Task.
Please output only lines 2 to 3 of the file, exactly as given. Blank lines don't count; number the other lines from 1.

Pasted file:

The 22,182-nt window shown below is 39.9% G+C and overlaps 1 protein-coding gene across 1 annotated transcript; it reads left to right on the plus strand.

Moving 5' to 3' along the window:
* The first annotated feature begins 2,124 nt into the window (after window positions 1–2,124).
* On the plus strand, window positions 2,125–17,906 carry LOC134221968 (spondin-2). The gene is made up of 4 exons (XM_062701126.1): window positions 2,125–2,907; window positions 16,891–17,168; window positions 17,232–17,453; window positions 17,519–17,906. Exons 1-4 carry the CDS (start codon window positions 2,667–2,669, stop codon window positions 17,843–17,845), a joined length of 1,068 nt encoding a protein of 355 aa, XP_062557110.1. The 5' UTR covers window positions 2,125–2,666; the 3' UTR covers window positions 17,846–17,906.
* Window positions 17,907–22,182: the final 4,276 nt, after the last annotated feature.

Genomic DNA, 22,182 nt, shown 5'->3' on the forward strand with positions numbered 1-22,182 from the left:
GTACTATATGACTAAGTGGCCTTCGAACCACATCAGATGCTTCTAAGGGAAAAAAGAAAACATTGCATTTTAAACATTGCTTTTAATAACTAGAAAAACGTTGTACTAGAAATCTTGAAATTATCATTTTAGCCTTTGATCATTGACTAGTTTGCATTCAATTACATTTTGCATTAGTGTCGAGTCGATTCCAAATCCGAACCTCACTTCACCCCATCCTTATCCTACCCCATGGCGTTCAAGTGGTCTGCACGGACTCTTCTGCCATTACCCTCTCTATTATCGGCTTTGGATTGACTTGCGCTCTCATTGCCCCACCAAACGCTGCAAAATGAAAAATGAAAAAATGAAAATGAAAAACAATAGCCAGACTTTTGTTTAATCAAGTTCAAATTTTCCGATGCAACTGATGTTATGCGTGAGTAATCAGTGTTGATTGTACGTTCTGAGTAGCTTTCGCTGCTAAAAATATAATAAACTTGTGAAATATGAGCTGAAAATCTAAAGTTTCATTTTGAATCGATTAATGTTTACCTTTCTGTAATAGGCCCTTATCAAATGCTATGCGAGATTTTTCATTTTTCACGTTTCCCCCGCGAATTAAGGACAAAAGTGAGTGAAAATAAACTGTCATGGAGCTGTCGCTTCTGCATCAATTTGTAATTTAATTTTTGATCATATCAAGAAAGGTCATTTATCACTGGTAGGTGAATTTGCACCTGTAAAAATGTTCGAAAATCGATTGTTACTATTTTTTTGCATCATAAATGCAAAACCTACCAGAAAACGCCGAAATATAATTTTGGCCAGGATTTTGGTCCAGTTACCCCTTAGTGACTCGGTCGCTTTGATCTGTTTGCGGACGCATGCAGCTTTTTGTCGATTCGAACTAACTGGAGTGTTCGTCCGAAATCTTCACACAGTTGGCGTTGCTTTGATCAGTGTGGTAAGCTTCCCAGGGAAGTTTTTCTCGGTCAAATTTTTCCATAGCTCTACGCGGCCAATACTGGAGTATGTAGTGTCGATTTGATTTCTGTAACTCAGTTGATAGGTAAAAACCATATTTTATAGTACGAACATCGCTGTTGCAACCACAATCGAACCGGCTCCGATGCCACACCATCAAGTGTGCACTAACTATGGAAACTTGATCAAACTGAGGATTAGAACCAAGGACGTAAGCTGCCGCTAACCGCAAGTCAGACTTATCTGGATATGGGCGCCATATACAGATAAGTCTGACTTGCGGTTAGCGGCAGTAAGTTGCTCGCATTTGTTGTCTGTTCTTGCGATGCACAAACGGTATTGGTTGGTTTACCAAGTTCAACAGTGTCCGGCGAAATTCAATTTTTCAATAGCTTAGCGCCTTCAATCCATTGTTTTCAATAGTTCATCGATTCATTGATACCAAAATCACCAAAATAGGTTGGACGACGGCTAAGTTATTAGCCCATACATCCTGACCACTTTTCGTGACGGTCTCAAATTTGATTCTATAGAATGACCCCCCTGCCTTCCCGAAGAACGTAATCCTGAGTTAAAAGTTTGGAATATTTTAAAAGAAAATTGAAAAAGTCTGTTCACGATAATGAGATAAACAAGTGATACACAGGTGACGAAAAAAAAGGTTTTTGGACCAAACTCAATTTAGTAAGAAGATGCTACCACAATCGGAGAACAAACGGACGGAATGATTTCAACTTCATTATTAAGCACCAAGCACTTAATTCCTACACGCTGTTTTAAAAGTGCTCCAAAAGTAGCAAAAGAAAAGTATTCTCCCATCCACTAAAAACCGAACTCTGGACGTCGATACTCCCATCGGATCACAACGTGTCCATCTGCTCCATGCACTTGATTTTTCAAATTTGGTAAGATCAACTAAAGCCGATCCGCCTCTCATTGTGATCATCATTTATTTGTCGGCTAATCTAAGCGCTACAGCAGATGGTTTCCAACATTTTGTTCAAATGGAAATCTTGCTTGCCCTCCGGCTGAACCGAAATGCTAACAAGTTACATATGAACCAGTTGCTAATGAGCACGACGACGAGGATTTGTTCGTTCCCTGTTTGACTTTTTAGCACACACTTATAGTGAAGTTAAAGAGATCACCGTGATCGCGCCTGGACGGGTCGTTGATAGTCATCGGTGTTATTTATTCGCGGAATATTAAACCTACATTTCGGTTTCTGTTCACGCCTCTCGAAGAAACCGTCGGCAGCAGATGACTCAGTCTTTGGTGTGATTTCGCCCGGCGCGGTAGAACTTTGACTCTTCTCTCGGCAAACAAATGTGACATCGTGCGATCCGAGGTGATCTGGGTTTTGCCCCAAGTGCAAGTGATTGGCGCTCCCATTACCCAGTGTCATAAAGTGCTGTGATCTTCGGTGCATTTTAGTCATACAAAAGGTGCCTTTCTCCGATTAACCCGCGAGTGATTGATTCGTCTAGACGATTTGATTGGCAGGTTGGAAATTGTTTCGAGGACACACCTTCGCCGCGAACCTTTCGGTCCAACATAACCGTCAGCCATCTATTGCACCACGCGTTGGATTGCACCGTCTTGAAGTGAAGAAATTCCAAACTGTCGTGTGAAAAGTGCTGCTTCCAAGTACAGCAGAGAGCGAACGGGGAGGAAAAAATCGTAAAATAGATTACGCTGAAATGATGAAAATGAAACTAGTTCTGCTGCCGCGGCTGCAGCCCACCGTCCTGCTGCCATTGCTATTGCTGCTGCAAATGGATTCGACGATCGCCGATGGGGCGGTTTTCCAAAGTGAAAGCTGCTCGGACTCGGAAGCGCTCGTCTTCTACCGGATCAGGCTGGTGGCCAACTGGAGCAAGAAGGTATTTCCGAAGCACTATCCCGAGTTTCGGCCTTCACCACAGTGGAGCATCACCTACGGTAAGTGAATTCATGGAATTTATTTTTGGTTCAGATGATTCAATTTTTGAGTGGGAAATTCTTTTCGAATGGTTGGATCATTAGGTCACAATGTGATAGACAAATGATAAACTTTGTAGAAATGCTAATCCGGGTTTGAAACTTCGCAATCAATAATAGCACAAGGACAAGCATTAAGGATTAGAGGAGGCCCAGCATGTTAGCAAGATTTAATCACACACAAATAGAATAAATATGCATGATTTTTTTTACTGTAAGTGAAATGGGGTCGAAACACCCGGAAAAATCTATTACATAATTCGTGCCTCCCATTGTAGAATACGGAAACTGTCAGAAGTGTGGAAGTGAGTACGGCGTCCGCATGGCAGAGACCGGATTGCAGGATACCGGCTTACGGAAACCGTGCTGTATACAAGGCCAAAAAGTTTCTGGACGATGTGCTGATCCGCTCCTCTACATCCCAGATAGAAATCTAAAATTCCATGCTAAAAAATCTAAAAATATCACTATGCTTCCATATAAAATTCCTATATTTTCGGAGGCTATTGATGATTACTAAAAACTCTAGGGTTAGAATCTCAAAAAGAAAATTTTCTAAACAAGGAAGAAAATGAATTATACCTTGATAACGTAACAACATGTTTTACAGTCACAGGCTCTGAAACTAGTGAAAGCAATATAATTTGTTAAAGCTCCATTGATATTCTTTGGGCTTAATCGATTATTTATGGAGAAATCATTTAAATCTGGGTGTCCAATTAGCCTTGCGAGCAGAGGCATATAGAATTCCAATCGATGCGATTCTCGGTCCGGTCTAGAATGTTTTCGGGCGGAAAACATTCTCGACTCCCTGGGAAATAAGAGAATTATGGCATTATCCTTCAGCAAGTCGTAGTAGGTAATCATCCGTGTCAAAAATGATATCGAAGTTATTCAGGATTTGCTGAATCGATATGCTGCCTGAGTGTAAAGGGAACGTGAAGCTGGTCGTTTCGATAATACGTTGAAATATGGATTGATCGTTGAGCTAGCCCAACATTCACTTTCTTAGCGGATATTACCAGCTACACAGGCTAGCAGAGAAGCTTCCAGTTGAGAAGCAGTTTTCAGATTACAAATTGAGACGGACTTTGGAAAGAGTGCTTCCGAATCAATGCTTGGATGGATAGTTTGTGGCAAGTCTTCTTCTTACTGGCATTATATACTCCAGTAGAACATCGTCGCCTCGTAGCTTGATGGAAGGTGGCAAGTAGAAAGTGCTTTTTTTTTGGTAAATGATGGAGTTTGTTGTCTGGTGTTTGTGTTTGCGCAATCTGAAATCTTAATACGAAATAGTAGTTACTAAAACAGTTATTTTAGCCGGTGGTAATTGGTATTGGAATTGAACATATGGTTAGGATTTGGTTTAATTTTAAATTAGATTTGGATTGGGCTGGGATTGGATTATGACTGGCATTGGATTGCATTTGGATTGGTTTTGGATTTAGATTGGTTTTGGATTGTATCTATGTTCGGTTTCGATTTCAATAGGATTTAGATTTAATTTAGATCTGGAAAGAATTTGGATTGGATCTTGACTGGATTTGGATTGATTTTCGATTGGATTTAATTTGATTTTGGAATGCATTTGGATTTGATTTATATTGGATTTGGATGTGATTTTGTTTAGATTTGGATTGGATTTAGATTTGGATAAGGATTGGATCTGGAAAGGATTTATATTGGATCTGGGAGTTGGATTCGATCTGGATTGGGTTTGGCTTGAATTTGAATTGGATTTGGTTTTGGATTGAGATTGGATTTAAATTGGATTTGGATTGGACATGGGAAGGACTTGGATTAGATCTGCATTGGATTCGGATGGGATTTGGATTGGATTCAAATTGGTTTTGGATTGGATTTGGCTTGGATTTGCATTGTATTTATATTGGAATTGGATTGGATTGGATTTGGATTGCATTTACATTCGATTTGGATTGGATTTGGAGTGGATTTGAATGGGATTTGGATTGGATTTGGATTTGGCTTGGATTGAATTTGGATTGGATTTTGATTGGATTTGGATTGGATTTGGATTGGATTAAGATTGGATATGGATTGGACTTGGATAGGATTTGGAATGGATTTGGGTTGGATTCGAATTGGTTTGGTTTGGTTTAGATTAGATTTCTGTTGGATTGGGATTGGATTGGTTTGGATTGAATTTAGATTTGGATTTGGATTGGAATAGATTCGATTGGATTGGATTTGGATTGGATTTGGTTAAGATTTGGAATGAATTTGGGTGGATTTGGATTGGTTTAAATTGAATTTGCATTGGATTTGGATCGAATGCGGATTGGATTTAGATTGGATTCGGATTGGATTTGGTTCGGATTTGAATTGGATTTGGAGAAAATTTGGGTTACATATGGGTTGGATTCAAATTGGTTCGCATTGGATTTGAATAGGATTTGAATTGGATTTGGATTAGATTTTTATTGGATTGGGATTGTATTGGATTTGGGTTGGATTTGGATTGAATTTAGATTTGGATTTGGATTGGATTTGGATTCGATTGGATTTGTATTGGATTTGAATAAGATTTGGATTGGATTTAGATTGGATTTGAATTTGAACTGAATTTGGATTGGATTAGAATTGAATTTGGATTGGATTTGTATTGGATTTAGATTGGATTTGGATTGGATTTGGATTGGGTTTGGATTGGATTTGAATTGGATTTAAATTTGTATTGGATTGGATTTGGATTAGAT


Moving 5' to 3' along the window:
* The first annotated feature begins 2,124 nt into the window (after window positions 1–2,124).